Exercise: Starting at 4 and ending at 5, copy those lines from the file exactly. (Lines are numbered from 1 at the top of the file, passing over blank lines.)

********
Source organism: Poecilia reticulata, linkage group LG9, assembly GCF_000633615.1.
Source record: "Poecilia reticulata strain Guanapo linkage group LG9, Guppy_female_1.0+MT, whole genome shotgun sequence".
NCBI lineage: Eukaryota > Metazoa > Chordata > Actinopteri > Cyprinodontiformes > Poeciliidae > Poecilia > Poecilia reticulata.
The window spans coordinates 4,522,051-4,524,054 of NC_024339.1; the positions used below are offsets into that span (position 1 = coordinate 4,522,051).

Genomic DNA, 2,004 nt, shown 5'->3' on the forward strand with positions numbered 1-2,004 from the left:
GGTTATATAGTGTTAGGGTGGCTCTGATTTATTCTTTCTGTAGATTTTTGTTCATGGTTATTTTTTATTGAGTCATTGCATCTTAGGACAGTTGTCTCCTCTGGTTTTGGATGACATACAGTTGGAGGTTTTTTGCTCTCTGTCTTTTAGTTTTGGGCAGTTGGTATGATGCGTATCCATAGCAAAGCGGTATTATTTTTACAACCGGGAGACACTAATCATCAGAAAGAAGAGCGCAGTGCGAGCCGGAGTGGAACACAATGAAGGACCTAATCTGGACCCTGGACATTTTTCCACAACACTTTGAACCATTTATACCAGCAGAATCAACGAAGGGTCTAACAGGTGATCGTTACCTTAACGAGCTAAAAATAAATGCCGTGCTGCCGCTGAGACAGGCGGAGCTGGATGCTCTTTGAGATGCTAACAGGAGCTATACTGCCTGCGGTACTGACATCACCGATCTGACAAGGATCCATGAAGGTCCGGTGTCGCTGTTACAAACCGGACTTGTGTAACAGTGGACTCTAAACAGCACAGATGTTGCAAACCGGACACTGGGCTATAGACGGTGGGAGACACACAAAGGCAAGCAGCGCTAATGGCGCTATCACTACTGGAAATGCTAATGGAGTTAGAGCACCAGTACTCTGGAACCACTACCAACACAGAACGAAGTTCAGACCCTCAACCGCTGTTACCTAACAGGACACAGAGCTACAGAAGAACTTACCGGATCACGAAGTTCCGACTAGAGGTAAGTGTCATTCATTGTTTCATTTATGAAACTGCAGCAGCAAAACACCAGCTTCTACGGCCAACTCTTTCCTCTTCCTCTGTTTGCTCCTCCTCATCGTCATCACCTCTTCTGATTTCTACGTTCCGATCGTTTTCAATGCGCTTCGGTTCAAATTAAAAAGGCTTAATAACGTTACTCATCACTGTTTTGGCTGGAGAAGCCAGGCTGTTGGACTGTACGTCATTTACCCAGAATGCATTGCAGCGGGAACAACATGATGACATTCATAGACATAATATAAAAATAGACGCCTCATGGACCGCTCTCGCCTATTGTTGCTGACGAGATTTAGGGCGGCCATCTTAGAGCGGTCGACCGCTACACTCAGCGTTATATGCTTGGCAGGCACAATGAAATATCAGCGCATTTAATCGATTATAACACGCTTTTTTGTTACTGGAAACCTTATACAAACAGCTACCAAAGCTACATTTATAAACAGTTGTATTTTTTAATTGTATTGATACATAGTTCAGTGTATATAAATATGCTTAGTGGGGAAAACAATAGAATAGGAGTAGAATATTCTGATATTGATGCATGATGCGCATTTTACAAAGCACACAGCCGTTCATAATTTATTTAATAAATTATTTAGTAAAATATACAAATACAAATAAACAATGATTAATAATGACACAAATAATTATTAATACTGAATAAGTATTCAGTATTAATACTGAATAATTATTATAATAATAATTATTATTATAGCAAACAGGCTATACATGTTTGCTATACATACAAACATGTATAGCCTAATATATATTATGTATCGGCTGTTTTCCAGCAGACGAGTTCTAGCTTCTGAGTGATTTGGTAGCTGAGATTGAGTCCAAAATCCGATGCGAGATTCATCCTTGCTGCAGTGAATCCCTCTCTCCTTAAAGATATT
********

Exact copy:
The window spans coordinates 4,522,051-4,524,054 of NC_024339.1; the positions used below are offsets into that span (position 1 = coordinate 4,522,051).

Genomic DNA, 2,004 nt, shown 5'->3' on the forward strand with positions numbered 1-2,004 from the left: